Thanks to Alan Gratz (alangratz.com) for this guest post about making an outline before you start writing.
The first outline I ever wrote for a book was for Samurai Shortstop. I’m not Japanese, I had never been to Japan, and I didn’t even have any Japanese friends—so as you can imagine, I had to do a lot of research. I read about thirty books about Japan, everything from general histories to diaries of travelers from the Meiji Period, and when I was finished I had an inch-thick notebook full of historical details I wanted to use. But how to organize them? I knew I couldn’t be flipping back through that notebook looking for this bit of information, or that bit. When you’re writing, you want to be putting together beautiful words, sentences, and paragraphs. You want to be focused on metaphors and allusions and beats and plot points.
So for the very first time, I created an outline. I broke the story down by chapter, writing a paragraph-long summary of each chapter on a different page in a Word document. Then I went back through my notes one line at a time, and every time I came across a bit of research that told me, for example, what a shinto shrine looked like, I moved that bit to my chapter one page, which takes place in a shinto shrine. A note about what the Japanese ate for breakfast? I moved that to the breakfast scene in chapter seven. A line or two about how to write a death poem? Back to chapter one again. And so on, and so on. When I was finished, I had a notebook full of chapters telling me exactly what happened, followed by all the historical research I needed to tell just that part of the story. When the time came to actually write the novel, I was able to open my notebook in the morning, turn to the next chapter, read what was going to happen, and then start writing.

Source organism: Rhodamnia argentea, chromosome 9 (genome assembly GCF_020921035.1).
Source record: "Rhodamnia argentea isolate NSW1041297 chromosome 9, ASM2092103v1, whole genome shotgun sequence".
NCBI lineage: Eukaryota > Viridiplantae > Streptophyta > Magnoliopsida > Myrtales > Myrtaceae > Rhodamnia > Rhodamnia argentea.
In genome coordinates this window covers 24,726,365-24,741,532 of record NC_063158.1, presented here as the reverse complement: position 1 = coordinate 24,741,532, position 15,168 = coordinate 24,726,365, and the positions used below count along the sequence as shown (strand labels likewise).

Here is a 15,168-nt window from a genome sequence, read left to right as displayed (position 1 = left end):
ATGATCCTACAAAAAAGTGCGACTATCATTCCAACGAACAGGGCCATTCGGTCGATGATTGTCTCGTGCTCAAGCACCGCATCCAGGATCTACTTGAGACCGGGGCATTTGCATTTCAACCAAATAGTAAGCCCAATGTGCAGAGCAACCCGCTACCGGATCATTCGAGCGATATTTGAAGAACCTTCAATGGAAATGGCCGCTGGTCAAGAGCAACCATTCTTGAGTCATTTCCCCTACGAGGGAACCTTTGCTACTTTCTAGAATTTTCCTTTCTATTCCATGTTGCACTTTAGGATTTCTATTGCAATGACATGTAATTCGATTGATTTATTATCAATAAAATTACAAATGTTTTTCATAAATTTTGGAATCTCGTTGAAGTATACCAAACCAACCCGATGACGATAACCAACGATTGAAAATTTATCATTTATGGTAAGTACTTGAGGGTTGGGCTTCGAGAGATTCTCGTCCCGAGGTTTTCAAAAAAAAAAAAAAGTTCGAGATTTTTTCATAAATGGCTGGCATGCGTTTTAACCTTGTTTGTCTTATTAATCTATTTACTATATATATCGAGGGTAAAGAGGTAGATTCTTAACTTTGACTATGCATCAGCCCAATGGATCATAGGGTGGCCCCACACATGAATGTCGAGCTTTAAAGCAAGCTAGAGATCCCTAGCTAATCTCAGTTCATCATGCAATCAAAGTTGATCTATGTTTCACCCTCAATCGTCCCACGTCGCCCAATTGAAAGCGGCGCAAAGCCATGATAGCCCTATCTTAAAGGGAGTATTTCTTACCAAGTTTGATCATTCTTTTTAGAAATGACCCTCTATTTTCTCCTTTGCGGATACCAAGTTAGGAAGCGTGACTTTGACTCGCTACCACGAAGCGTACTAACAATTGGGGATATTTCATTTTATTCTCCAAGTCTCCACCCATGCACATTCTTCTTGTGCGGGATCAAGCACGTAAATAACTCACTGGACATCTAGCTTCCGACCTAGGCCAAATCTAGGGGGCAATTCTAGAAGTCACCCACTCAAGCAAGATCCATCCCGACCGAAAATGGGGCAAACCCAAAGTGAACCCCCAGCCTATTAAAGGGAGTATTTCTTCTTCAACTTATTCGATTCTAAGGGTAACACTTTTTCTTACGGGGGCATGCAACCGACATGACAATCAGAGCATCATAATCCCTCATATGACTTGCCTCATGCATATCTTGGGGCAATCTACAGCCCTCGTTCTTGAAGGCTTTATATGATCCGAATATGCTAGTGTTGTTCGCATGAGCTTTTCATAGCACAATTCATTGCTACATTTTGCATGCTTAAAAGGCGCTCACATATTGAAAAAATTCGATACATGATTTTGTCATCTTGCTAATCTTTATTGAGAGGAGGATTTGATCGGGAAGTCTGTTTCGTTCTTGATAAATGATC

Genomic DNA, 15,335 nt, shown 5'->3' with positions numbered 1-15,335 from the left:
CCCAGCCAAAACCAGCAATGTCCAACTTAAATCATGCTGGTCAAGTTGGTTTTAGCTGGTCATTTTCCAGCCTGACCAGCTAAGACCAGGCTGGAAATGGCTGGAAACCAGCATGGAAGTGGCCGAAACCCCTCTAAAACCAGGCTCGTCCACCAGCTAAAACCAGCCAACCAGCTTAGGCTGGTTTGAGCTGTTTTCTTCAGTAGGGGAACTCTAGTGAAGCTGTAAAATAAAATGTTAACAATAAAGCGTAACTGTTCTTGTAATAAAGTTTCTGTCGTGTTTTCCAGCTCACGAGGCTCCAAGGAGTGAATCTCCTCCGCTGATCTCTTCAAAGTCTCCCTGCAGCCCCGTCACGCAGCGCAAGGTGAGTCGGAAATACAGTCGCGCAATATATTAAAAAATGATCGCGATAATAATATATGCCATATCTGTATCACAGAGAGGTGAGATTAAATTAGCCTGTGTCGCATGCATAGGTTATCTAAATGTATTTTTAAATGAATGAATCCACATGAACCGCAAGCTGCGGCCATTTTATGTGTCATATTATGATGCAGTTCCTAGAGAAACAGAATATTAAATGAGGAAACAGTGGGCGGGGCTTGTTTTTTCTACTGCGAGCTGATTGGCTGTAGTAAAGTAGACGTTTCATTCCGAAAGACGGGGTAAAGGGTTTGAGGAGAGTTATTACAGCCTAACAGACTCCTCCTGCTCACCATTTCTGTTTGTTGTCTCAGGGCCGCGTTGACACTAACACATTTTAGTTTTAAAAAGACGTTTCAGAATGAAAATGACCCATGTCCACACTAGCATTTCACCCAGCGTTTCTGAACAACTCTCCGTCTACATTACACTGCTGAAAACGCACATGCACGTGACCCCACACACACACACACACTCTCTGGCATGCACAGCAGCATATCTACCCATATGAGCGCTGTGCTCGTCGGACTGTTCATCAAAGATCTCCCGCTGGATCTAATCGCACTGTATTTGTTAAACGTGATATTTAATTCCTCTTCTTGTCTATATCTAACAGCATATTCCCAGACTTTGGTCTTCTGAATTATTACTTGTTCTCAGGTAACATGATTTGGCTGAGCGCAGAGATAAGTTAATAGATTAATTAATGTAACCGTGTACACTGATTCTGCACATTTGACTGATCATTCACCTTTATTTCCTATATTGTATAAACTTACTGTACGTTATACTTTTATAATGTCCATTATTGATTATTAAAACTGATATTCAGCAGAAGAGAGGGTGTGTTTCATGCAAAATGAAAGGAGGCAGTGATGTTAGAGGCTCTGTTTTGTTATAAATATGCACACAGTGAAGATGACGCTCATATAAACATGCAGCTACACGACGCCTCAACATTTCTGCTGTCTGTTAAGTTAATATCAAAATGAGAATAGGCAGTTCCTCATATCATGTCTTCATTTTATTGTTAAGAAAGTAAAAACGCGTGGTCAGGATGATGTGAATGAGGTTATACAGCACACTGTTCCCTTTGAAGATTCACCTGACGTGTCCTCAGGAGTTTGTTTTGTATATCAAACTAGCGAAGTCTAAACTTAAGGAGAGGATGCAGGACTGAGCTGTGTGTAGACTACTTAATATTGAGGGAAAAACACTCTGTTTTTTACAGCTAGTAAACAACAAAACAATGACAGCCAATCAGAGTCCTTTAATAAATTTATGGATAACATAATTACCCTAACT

Separating what happens from how to tell it—that is, separating the story—planning process from the story writing process—has been the biggest technical leap forward in my career. Those are two very different processes, but most writers try to tackle them both at the same time. For me, doing both at the same time was the root of all my writer’s block. I still sit at my computer, banging my head on the keyboard as I try to figure out WHAT HAPPENS NEXT, but that’s the outline phase. I’m not expecting to come out of my office with seven pages written that day, and therefore don’t come away thinking I’ve wasted my time. Just figuring out the story, not how I’m going to tell it, is my only work that day.
Samurai Shortstop was the first book I created an outline for, and the first book I sold. As you might guess, I’ve used an outline ever since!